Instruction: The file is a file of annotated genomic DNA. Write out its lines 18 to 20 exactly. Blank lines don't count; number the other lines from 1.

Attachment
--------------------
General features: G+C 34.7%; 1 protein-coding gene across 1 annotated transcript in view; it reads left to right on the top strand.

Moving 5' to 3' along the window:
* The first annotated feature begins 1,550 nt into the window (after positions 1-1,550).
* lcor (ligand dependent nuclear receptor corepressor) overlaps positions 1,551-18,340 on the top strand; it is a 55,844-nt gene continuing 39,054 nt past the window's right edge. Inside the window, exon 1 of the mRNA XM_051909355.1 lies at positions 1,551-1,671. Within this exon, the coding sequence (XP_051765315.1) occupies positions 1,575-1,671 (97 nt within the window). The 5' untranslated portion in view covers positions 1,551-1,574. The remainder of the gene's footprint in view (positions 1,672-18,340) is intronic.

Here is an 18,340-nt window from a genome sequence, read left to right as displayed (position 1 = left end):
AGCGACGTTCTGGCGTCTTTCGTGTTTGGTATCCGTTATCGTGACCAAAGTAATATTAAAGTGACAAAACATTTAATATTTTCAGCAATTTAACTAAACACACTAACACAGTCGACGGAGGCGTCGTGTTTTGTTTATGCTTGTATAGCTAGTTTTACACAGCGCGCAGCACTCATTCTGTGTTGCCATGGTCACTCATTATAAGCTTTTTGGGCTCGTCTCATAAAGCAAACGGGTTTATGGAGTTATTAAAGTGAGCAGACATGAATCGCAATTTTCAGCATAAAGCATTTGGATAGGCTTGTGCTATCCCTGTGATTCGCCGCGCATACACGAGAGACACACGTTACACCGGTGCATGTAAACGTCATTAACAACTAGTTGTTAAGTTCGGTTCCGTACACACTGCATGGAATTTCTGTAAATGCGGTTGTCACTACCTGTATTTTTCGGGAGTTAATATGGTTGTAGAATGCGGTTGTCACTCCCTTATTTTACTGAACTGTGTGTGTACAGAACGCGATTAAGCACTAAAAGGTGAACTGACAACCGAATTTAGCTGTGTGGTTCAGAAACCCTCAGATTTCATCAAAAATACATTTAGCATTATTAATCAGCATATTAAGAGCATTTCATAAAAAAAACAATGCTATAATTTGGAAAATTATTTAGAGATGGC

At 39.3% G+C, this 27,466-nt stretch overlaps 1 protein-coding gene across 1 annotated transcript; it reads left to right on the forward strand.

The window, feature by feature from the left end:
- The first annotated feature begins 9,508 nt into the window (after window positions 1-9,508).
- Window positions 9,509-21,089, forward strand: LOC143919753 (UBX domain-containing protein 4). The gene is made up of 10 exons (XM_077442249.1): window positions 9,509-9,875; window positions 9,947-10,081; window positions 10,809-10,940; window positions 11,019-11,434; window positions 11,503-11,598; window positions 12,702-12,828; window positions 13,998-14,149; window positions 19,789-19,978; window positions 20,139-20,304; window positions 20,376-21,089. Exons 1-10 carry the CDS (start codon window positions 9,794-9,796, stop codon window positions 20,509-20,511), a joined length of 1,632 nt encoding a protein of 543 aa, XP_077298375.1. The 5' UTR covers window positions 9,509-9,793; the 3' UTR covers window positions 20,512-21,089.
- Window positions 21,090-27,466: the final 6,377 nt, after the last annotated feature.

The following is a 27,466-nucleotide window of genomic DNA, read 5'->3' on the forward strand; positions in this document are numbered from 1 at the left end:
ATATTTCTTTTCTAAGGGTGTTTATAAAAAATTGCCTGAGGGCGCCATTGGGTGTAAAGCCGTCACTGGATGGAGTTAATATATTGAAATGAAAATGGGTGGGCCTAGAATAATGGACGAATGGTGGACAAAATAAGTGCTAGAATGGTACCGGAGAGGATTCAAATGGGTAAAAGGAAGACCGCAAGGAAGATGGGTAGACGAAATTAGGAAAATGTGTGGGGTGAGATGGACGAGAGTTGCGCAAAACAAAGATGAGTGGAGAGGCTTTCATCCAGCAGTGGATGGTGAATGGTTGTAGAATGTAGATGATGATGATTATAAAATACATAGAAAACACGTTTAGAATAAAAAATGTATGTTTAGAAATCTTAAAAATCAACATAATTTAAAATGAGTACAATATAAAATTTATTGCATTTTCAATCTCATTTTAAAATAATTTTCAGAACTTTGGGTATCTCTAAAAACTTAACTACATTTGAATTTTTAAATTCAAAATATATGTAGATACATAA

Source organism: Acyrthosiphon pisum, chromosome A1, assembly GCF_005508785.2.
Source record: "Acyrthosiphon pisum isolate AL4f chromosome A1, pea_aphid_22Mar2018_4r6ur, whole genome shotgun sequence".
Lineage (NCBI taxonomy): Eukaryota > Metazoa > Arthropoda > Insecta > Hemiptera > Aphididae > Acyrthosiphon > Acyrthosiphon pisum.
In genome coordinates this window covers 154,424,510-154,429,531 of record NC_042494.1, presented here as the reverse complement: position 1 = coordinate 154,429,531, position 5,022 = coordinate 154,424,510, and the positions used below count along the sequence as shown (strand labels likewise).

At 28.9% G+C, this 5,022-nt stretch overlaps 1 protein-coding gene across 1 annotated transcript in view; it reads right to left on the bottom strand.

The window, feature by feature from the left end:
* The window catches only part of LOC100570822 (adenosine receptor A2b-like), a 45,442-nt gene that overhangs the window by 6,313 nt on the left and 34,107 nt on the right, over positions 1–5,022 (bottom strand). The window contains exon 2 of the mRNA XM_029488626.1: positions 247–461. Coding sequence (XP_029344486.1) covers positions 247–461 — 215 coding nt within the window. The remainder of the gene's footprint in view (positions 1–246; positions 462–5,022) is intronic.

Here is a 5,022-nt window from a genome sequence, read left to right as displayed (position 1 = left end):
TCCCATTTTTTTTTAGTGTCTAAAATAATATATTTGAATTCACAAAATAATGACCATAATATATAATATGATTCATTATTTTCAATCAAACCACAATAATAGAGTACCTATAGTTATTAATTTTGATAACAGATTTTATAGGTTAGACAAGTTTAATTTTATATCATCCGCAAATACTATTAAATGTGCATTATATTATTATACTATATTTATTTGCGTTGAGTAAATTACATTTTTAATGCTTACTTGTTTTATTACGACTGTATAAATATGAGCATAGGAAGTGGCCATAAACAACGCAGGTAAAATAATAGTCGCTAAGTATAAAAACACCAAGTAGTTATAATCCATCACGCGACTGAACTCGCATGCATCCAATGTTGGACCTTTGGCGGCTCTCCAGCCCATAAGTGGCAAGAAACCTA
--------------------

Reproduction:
At 28.9% G+C, this 5,022-nt stretch overlaps 1 protein-coding gene across 1 annotated transcript in view; it reads right to left on the bottom strand.

The window, feature by feature from the left end:
* The window catches only part of LOC100570822 (adenosine receptor A2b-like), a 45,442-nt gene that overhangs the window by 6,313 nt on the left and 34,107 nt on the right, over positions 1–5,022 (bottom strand). The window contains exon 2 of the mRNA XM_029488626.1: positions 247–461. Coding sequence (XP_029344486.1) covers positions 247–461 — 215 coding nt within the window. The remainder of the gene's footprint in view (positions 1–246; positions 462–5,022) is intronic.